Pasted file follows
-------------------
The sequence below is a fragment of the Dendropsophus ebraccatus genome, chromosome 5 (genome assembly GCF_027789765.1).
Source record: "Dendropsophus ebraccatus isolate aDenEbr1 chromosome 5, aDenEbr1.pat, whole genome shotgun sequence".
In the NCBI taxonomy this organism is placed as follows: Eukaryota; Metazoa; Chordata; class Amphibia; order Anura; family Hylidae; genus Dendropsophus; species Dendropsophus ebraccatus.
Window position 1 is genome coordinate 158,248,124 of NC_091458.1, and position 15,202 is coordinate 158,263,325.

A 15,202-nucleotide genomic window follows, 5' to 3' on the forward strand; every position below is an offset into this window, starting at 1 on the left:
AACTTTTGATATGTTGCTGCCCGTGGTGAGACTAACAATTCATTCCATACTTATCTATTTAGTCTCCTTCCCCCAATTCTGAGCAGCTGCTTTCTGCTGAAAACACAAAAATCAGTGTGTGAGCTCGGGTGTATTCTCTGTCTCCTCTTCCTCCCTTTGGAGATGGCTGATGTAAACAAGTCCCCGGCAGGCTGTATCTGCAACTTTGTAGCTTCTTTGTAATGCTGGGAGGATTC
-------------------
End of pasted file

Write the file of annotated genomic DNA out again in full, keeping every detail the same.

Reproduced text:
The sequence below is a fragment of the Dendropsophus ebraccatus genome, chromosome 5 (genome assembly GCF_027789765.1).
Source record: "Dendropsophus ebraccatus isolate aDenEbr1 chromosome 5, aDenEbr1.pat, whole genome shotgun sequence".
In the NCBI taxonomy this organism is placed as follows: Eukaryota; Metazoa; Chordata; class Amphibia; order Anura; family Hylidae; genus Dendropsophus; species Dendropsophus ebraccatus.
Window position 1 is genome coordinate 158,248,124 of NC_091458.1, and position 15,202 is coordinate 158,263,325.

A 15,202-nucleotide genomic window follows, 5' to 3' on the forward strand; every position below is an offset into this window, starting at 1 on the left:
AACTTTTGATATGTTGCTGCCCGTGGTGAGACTAACAATTCATTCCATACTTATCTATTTAGTCTCCTTCCCCCAATTCTGAGCAGCTGCTTTCTGCTGAAAACACAAAAATCAGTGTGTGAGCTCGGGTGTATTCTCTGTCTCCTCTTCCTCCCTTTGGAGATGGCTGATGTAAACAAGTCCCCGGCAGGCTGTATCTGCAACTTTGTAGCTTCTTTGTAATGCTGGGAGGATTC